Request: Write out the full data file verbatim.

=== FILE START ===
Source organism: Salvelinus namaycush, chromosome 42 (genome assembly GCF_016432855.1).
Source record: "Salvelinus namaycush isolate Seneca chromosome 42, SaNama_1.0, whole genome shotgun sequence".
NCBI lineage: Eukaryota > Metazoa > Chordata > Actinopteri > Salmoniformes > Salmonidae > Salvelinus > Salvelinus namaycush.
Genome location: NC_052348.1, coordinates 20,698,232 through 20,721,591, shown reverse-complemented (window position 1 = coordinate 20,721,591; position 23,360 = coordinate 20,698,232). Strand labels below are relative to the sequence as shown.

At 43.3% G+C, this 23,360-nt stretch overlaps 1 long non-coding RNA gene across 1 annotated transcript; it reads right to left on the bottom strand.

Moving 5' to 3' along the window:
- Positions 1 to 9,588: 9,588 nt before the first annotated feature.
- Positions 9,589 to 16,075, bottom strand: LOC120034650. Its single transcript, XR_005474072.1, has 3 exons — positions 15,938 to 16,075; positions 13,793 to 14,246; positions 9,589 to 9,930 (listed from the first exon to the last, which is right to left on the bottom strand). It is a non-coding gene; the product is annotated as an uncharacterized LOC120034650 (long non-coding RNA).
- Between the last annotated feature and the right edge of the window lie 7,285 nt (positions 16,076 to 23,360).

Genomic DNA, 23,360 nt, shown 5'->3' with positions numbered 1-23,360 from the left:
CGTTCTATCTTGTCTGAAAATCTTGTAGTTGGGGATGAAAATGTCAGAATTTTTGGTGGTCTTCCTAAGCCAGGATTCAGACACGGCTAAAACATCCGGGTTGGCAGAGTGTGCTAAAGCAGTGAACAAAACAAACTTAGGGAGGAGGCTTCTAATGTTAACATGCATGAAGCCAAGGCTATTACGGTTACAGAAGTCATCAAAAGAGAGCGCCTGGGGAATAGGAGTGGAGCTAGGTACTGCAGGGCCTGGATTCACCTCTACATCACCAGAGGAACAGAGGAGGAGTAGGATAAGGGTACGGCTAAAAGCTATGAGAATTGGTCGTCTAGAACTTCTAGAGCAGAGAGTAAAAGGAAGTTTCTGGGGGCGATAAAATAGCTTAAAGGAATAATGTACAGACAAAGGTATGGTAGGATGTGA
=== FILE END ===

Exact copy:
Source organism: Salvelinus namaycush, chromosome 42 (genome assembly GCF_016432855.1).
Source record: "Salvelinus namaycush isolate Seneca chromosome 42, SaNama_1.0, whole genome shotgun sequence".
NCBI lineage: Eukaryota > Metazoa > Chordata > Actinopteri > Salmoniformes > Salmonidae > Salvelinus > Salvelinus namaycush.
Genome location: NC_052348.1, coordinates 20,698,232 through 20,721,591, shown reverse-complemented (window position 1 = coordinate 20,721,591; position 23,360 = coordinate 20,698,232). Strand labels below are relative to the sequence as shown.

At 43.3% G+C, this 23,360-nt stretch overlaps 1 long non-coding RNA gene across 1 annotated transcript; it reads right to left on the bottom strand.

Moving 5' to 3' along the window:
- Positions 1 to 9,588: 9,588 nt before the first annotated feature.
- Positions 9,589 to 16,075, bottom strand: LOC120034650. Its single transcript, XR_005474072.1, has 3 exons — positions 15,938 to 16,075; positions 13,793 to 14,246; positions 9,589 to 9,930 (listed from the first exon to the last, which is right to left on the bottom strand). It is a non-coding gene; the product is annotated as an uncharacterized LOC120034650 (long non-coding RNA).
- Between the last annotated feature and the right edge of the window lie 7,285 nt (positions 16,076 to 23,360).

Genomic DNA, 23,360 nt, shown 5'->3' with positions numbered 1-23,360 from the left:
CGTTCTATCTTGTCTGAAAATCTTGTAGTTGGGGATGAAAATGTCAGAATTTTTGGTGGTCTTCCTAAGCCAGGATTCAGACACGGCTAAAACATCCGGGTTGGCAGAGTGTGCTAAAGCAGTGAACAAAACAAACTTAGGGAGGAGGCTTCTAATGTTAACATGCATGAAGCCAAGGCTATTACGGTTACAGAAGTCATCAAAAGAGAGCGCCTGGGGAATAGGAGTGGAGCTAGGTACTGCAGGGCCTGGATTCACCTCTACATCACCAGAGGAACAGAGGAGGAGTAGGATAAGGGTACGGCTAAAAGCTATGAGAATTGGTCGTCTAGAACTTCTAGAGCAGAGAGTAAAAGGAAGTTTCTGGGGGCGATAAAATAGCTTAAAGGAATAATGTACAGACAAAGGTATGGTAGGATGTGA